honest I was a bit blasé about driving the McLaren P1 up the Goodwood hill. And
if there’s one thing you shouldn’t be with a McLaren P1, it’s blasé. If
anything should trigger the caution alarms in your head, it’s 903 hybrid
horsepower on a narrow strip of cambered tarmac in front of an estimated 60,000
is, I spent a week with a P1 less than a month ago for our Speed Week magazine
issue (on sale now from all respectable retailers!), so thought I knew the P1,
thought I was familiar with the speed it’s capable of generating. Wrong.
Luckily for me, the car jarred me back to reality a handful of seconds after we left the line. Oh yes, it’s FAST. Realisation took a few seconds to arrive because that’s how long it took to establish full traction. Sitting in the car with McLaren test driver Gareth Howell, we’d had a conversation about smokey vs launchy getaways. We’d settled on launchy – more suited to the car. Cold tyres and a start line that seems to have been newly coated in a thin film of hairgel this year meant otherwise. We got smoky and launchy all at the same time and when that settled down and the FAST revelation occurred to me, I was at the first corner.
Now, the trick to Goodwood is to look fast, without going fast. The dividing line between hero and zero is heavily weighed in favour of the zero at Goodwood – people don’t remember you for brushing the outer limits unless the next thing you brush is a haybale.
Slow in, fast out is the correct technique. We gobble through the first two corners. I usually think of them as a double apex right-hander, but so nimble and squirtable is the P1 that you can get a fair head of steam up between apexes. This all happens, I hasten to add, in a total blur. You focus so hard on the road ahead, on not crashing, that it's only on the main straight I realise my window is still open. Somehow I summon the presence of mind to flick the switch, while simultaneously being slightly startled all over again by just how fast this thing accelerates.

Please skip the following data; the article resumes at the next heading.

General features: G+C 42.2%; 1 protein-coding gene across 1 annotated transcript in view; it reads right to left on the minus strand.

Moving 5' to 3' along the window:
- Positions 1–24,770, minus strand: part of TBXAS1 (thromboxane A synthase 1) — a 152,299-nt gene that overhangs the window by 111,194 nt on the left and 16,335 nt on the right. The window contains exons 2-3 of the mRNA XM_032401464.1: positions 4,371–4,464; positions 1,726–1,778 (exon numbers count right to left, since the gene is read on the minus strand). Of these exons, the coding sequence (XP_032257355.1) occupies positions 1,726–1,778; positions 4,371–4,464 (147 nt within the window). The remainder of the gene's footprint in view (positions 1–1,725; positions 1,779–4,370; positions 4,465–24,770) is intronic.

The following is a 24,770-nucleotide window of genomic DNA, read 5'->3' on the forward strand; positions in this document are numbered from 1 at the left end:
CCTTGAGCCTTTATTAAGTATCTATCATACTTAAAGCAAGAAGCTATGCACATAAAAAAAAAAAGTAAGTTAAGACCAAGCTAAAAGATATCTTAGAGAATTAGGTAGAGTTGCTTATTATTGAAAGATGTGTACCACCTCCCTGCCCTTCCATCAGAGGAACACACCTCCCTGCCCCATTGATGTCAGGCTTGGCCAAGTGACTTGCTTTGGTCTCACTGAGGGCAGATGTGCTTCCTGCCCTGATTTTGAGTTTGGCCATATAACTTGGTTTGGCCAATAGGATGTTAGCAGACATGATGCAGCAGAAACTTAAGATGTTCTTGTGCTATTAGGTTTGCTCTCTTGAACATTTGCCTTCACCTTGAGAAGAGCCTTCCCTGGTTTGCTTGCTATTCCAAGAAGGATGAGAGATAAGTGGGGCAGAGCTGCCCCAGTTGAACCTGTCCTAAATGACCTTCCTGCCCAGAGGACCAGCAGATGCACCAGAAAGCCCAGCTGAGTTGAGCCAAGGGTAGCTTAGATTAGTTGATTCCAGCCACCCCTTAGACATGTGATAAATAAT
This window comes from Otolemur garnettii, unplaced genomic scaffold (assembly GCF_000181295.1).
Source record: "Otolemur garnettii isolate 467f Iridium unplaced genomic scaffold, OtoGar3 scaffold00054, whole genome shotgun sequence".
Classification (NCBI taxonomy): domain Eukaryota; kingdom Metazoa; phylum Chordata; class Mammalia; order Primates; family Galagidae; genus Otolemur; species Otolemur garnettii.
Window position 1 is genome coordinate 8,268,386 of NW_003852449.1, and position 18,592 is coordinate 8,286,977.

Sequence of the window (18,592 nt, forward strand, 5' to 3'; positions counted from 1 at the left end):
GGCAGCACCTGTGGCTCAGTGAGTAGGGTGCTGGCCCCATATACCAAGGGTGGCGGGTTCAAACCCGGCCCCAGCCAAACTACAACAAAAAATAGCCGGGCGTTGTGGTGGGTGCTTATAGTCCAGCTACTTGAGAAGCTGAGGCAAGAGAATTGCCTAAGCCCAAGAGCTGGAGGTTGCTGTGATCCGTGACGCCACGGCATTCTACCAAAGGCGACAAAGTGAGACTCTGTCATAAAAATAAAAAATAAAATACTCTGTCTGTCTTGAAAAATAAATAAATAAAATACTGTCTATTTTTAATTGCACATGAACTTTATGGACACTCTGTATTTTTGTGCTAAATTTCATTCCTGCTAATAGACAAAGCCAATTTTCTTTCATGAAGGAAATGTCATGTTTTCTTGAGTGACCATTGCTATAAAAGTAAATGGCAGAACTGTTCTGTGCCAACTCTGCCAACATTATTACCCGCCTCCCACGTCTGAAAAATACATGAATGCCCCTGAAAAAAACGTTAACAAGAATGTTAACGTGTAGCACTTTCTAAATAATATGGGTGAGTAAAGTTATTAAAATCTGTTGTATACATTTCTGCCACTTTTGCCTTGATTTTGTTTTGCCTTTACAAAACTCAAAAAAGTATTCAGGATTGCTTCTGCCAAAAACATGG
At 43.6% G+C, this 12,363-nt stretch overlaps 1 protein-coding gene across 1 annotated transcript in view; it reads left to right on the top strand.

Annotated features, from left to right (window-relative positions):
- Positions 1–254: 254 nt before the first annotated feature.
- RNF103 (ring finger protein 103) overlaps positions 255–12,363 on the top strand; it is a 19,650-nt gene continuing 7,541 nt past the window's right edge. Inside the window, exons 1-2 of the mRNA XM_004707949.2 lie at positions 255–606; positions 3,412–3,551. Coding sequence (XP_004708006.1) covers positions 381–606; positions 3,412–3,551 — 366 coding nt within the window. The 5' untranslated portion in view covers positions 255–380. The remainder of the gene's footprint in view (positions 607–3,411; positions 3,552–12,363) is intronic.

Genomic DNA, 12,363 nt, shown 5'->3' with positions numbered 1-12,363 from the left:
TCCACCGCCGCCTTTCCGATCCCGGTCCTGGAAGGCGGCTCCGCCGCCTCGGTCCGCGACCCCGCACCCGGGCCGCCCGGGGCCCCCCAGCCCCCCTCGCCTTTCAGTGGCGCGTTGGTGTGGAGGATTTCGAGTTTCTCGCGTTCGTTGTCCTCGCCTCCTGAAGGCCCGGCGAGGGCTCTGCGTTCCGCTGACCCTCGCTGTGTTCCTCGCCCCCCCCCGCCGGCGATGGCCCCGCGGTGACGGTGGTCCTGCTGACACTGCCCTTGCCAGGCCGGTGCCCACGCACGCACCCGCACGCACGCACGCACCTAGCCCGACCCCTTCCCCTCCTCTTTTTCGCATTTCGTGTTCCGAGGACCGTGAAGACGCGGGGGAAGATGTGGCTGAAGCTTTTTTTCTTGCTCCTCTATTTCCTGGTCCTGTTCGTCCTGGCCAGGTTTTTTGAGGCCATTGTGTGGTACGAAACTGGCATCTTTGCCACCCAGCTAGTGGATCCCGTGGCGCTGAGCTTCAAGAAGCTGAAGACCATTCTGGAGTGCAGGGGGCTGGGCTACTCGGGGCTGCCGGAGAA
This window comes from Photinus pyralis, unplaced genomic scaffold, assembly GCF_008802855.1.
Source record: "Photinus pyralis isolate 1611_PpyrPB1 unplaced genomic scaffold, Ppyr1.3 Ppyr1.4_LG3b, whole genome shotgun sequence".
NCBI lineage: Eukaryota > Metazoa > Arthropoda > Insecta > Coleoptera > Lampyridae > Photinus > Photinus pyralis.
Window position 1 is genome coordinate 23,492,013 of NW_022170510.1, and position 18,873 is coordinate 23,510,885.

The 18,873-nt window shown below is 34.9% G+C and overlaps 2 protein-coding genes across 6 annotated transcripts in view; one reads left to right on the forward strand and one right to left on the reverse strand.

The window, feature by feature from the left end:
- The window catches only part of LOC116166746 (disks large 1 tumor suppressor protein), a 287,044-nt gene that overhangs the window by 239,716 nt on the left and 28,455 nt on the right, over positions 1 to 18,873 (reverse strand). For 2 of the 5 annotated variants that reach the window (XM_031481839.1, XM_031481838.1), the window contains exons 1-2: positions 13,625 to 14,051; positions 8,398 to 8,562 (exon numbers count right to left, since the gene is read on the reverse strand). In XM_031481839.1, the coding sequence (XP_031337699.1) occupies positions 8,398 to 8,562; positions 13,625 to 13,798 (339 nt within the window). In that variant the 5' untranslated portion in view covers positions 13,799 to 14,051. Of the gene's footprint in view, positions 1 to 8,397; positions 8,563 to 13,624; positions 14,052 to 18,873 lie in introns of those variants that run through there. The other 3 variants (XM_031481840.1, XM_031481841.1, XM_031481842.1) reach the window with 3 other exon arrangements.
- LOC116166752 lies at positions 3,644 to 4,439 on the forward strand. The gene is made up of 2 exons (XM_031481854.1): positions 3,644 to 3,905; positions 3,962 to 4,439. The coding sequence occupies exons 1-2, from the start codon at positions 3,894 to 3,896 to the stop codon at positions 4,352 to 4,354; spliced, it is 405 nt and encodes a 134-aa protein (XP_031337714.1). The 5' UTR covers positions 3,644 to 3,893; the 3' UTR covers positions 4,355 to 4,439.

Not once in my life have I ever got the braking for Molecomb right. It’s over a blind crest, and the motto goes that if you don’t brake until you see it, it’s already too late to slow down – the accident has already begun before you’re even aware of it. Safely round that, I nail the throttle again, lightly dazzle myself at the rate the flint wall approaches (honestly, the acceleration of this thing is so hypnotic you almost forget to brake – it’s as if you’ve broken free of the normal bounds of reality).
I enjoy the right, left flick around there, and the zap up across this steeper uphill section, through a fast, blind right, more straight, fast blind left and flat run-in to the finish. This last bit is the only time I chance a glance at the speedo. Should I be disappointed that the number is a nuzzle under 200kmh? Not for a second. 120mph on Lord March’s garden path is plenty, thank you, bales blurring past on either side.
Then all you have to deal with is the relief as you and the rest of the exotica gather together in the top car park. Chris Hoy is up here in a Nissan GT-R, Derek Bell in a Bentley, but to be fair the cars are the stars and the line-up isn’t bad: all three hybrid hypercars, Koenigsegg One:1, Pagani Huayra, Lamborghini Huracan, Maseratis, Astons, a Spyker. It’s all pretty special.
Especially Jay Kay in his Kermit-green LaFerrari. He’s right behind me as we trundle back down the hill, yellow P1 pursued by green La Ferrari. I take a gratuitous selfie out of the window (picture 14 above). Well, you would, wouldn’t you?